Understanding the benefits your customers find will tell you what their problems were. This information will enable you to sound knowledgeable about the prospect’s business, industry, and potential problems. Usually, this will get you an appointment to talk further. However, you must treat prospects as individuals. Ask questions to confirm whether or not they have the same problems. Dig deeper with questions to expand upon their answers. Show you care.
Avoid rushing in to close too soon. You must find what the problem is that causes your prospect enough anxiety that he or she wants it fixed now. With your questions, you are mapping the lay of the land, finding out where the dry wells are and looking for the one that is a gusher. Some of your potential problems will not be an issue for this particular prospect so you will get a no. As long as she will answer questions, keep probing further. Even when you get a yes, ask more about it because not all problems are important enough to want them fixed right now. If you have to come back another time, use these answers to better prepare for the next call. Most sales people give up long before the 5th no so miss the sales that persistence brings the best sales people.
Enthusiasm creates excitement. Enthusiasm is contagious. Knowledge of the benefits to this prospect makes it easier to be excited and enthusiastic.
Both your technical product knowledge and your awareness of the benefits to your customers will give you that confidence and enable you to be enthusiastic.
Nobody knows everything. If you are in sales long enough, even as an expert in your products and services, someone will eventually stump you with a question you don’t have an answer for. Provided it is a sincere question, and not one just meant to get rid of you, find out how important the answer is then promise to get back to them with the answer. You’ll learn something, and you will gain their respect and strengthen their trust in you for not winging it and for not making up something. This does presume that you have demonstrated solid knowledge on the rest of the call.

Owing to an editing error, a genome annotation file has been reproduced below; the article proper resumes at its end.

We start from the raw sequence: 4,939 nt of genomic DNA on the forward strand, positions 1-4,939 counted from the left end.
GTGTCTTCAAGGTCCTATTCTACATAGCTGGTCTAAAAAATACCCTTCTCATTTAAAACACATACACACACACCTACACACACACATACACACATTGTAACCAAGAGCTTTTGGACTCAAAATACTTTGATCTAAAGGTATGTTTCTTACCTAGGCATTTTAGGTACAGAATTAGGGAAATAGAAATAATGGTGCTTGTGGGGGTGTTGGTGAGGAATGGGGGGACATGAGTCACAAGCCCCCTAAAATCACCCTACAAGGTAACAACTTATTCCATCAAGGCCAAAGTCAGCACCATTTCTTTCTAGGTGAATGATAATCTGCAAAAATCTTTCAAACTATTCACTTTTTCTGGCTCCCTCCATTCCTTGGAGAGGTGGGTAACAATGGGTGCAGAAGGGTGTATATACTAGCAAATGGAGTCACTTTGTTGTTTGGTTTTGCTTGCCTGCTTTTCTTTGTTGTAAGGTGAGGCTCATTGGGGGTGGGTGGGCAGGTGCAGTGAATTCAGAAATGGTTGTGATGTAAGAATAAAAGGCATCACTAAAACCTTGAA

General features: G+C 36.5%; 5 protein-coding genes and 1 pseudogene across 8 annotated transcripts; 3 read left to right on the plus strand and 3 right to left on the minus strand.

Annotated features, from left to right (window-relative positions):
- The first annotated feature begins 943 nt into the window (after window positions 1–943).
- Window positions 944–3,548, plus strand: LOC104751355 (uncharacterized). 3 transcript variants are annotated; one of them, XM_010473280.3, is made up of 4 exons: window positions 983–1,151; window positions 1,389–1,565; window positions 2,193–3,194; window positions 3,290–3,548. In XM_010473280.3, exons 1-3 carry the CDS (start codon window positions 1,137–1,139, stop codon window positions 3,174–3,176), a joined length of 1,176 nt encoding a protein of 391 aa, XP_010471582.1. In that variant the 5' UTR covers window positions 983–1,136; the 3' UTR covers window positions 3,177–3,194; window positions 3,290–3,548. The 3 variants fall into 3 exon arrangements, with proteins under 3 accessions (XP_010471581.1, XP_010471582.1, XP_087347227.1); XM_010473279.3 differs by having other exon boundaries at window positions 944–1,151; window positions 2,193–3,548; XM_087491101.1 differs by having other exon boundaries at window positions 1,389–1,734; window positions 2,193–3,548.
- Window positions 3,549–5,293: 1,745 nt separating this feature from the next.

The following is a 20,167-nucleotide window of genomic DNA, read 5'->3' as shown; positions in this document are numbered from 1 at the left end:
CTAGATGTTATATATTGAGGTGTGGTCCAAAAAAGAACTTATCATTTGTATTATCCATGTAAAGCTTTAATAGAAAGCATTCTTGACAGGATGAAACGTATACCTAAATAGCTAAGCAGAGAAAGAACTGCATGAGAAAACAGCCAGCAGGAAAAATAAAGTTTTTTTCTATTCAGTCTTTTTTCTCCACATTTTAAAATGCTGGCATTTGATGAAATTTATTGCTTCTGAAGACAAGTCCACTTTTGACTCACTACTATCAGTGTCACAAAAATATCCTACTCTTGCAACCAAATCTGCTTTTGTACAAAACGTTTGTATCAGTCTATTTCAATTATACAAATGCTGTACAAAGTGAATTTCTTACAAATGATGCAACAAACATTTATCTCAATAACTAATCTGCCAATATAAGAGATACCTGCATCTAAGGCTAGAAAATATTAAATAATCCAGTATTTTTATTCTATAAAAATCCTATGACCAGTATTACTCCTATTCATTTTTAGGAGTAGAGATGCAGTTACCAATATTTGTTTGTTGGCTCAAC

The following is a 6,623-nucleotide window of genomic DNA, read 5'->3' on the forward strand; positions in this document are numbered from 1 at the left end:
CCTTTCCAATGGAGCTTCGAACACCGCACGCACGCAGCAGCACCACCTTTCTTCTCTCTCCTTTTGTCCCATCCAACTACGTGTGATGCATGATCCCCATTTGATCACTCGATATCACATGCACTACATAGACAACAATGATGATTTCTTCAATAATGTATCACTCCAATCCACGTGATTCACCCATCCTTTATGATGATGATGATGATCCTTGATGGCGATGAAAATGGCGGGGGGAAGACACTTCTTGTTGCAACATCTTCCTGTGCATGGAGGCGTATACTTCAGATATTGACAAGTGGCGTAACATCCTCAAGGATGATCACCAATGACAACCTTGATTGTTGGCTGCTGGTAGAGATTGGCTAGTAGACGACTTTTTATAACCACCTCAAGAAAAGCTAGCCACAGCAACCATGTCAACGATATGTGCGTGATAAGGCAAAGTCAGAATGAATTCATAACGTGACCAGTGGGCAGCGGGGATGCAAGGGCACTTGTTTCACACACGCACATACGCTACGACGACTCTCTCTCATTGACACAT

In society today, nobody likes to fail. Nevertheless, we all fail, especially as part of learning. In major league baseball, a good batting average is .300 which means that the batter failed to hit 70% of the time. When you fail, review what you did and what you could have done better then use that to improve next time.
Your prospects are under a lot of pressure. You can be a partner in solving their problems and in fulfilling their desires, or you can be an irritant. Go into your sales calls with some empathy for them and understand what they might be feeling. Again, you are focusing on them and on being of service so you are moving your attention away from yourself where it would cause anxiety.
Frank Robertson learned that customers can sense how much you believe in your products and services. Your confidence in what you are selling affects your self-confidence too. But once you have the product knowledge and are enthusiastic about them, move your attention off yourself. Focus on how you can serve your customer, on their perceived needs and wants, on their desires, on their challenges. With this shift, you will eliminate anxiety and increase your self-confidence.
Open your heart in selling,
John R. Aberle
Do you love taking care of your customers and prospects? If you yearn to build more long-term business connections with your customers, get your copy of the Amazon Kindle eBook:
I have a strong love for small businesses, especially brick and mortar companies. After an 18-year career in sales and marketing, I started my own service company, which I grew in both sales and profits for the first five years. In my sixth year, the bottom dropped out of the printer market such that it made more sense to sell my assets and return to Southern California. There I went to work for an international small business consulting company. I spent over three years on the road with them helping small businesses to become more profitable and better managed. I then started my own company specializing in sales and marketing consulting, coaching and training. My emphasis is on heart-centered, relationship selling that empowers prospects to make their own choices.